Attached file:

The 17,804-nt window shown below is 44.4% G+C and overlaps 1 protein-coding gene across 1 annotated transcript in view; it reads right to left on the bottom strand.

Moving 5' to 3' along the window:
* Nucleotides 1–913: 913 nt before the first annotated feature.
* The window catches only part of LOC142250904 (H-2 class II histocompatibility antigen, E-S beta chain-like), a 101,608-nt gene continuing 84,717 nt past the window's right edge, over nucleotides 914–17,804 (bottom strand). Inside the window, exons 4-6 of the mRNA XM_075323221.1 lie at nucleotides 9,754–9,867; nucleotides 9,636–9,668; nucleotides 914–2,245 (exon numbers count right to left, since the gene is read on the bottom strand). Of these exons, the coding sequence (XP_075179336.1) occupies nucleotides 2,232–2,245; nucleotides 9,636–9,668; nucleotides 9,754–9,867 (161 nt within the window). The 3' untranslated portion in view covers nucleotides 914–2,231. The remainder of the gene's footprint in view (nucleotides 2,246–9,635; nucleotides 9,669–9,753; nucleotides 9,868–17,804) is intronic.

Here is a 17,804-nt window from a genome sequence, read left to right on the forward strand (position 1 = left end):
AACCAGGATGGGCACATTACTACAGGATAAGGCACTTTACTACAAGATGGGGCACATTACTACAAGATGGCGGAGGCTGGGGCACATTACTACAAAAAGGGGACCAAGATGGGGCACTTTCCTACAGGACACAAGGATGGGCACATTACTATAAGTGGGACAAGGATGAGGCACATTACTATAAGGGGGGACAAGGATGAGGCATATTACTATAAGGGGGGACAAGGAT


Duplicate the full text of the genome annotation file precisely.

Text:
The 17,804-nt window shown below is 44.4% G+C and overlaps 1 protein-coding gene across 1 annotated transcript in view; it reads right to left on the bottom strand.

Moving 5' to 3' along the window:
* Nucleotides 1–913: 913 nt before the first annotated feature.
* The window catches only part of LOC142250904 (H-2 class II histocompatibility antigen, E-S beta chain-like), a 101,608-nt gene continuing 84,717 nt past the window's right edge, over nucleotides 914–17,804 (bottom strand). Inside the window, exons 4-6 of the mRNA XM_075323221.1 lie at nucleotides 9,754–9,867; nucleotides 9,636–9,668; nucleotides 914–2,245 (exon numbers count right to left, since the gene is read on the bottom strand). Of these exons, the coding sequence (XP_075179336.1) occupies nucleotides 2,232–2,245; nucleotides 9,636–9,668; nucleotides 9,754–9,867 (161 nt within the window). The 3' untranslated portion in view covers nucleotides 914–2,231. The remainder of the gene's footprint in view (nucleotides 2,246–9,635; nucleotides 9,669–9,753; nucleotides 9,868–17,804) is intronic.

Here is a 17,804-nt window from a genome sequence, read left to right on the forward strand (position 1 = left end):
AACCAGGATGGGCACATTACTACAGGATAAGGCACTTTACTACAAGATGGGGCACATTACTACAAGATGGCGGAGGCTGGGGCACATTACTACAAAAAGGGGACCAAGATGGGGCACTTTCCTACAGGACACAAGGATGGGCACATTACTATAAGTGGGACAAGGATGAGGCACATTACTATAAGGGGGGACAAGGATGAGGCATATTACTATAAGGGGGGACAAGGAT